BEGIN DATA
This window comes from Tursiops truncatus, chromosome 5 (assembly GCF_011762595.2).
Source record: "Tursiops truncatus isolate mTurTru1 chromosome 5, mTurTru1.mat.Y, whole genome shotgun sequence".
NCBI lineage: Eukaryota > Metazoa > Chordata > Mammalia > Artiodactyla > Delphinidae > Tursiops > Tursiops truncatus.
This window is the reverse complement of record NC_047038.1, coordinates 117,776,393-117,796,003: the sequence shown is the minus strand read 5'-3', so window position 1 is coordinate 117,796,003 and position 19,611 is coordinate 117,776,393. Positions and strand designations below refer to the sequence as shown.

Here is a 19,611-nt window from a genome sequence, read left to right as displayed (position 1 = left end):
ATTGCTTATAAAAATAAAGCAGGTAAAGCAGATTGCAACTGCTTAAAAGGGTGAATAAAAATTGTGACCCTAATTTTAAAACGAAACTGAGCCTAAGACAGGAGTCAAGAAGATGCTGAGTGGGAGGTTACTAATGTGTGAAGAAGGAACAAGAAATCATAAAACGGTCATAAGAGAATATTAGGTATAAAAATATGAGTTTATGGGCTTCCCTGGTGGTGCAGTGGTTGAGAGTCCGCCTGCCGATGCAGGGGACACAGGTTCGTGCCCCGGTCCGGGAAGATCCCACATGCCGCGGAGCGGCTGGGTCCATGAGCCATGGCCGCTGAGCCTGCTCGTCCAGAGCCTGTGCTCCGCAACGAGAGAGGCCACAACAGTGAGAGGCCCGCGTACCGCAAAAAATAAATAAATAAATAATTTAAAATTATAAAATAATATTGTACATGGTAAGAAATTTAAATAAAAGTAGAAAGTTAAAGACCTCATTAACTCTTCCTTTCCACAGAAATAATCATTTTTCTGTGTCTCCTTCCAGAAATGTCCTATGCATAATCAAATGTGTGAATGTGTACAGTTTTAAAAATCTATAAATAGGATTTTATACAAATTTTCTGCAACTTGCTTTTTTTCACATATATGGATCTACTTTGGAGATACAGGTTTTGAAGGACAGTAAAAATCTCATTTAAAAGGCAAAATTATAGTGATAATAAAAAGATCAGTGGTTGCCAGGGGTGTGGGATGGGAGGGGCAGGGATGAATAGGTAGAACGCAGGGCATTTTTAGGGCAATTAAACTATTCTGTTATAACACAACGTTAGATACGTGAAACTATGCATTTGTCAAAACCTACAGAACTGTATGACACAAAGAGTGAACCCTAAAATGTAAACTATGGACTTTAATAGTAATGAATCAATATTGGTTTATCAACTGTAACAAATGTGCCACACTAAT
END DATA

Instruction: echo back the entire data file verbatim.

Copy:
This window comes from Tursiops truncatus, chromosome 5 (assembly GCF_011762595.2).
Source record: "Tursiops truncatus isolate mTurTru1 chromosome 5, mTurTru1.mat.Y, whole genome shotgun sequence".
NCBI lineage: Eukaryota > Metazoa > Chordata > Mammalia > Artiodactyla > Delphinidae > Tursiops > Tursiops truncatus.
This window is the reverse complement of record NC_047038.1, coordinates 117,776,393-117,796,003: the sequence shown is the minus strand read 5'-3', so window position 1 is coordinate 117,796,003 and position 19,611 is coordinate 117,776,393. Positions and strand designations below refer to the sequence as shown.

Here is a 19,611-nt window from a genome sequence, read left to right as displayed (position 1 = left end):
ATTGCTTATAAAAATAAAGCAGGTAAAGCAGATTGCAACTGCTTAAAAGGGTGAATAAAAATTGTGACCCTAATTTTAAAACGAAACTGAGCCTAAGACAGGAGTCAAGAAGATGCTGAGTGGGAGGTTACTAATGTGTGAAGAAGGAACAAGAAATCATAAAACGGTCATAAGAGAATATTAGGTATAAAAATATGAGTTTATGGGCTTCCCTGGTGGTGCAGTGGTTGAGAGTCCGCCTGCCGATGCAGGGGACACAGGTTCGTGCCCCGGTCCGGGAAGATCCCACATGCCGCGGAGCGGCTGGGTCCATGAGCCATGGCCGCTGAGCCTGCTCGTCCAGAGCCTGTGCTCCGCAACGAGAGAGGCCACAACAGTGAGAGGCCCGCGTACCGCAAAAAATAAATAAATAAATAATTTAAAATTATAAAATAATATTGTACATGGTAAGAAATTTAAATAAAAGTAGAAAGTTAAAGACCTCATTAACTCTTCCTTTCCACAGAAATAATCATTTTTCTGTGTCTCCTTCCAGAAATGTCCTATGCATAATCAAATGTGTGAATGTGTACAGTTTTAAAAATCTATAAATAGGATTTTATACAAATTTTCTGCAACTTGCTTTTTTTCACATATATGGATCTACTTTGGAGATACAGGTTTTGAAGGACAGTAAAAATCTCATTTAAAAGGCAAAATTATAGTGATAATAAAAAGATCAGTGGTTGCCAGGGGTGTGGGATGGGAGGGGCAGGGATGAATAGGTAGAACGCAGGGCATTTTTAGGGCAATTAAACTATTCTGTTATAACACAACGTTAGATACGTGAAACTATGCATTTGTCAAAACCTACAGAACTGTATGACACAAAGAGTGAACCCTAAAATGTAAACTATGGACTTTAATAGTAATGAATCAATATTGGTTTATCAACTGTAACAAATGTGCCACACTAAT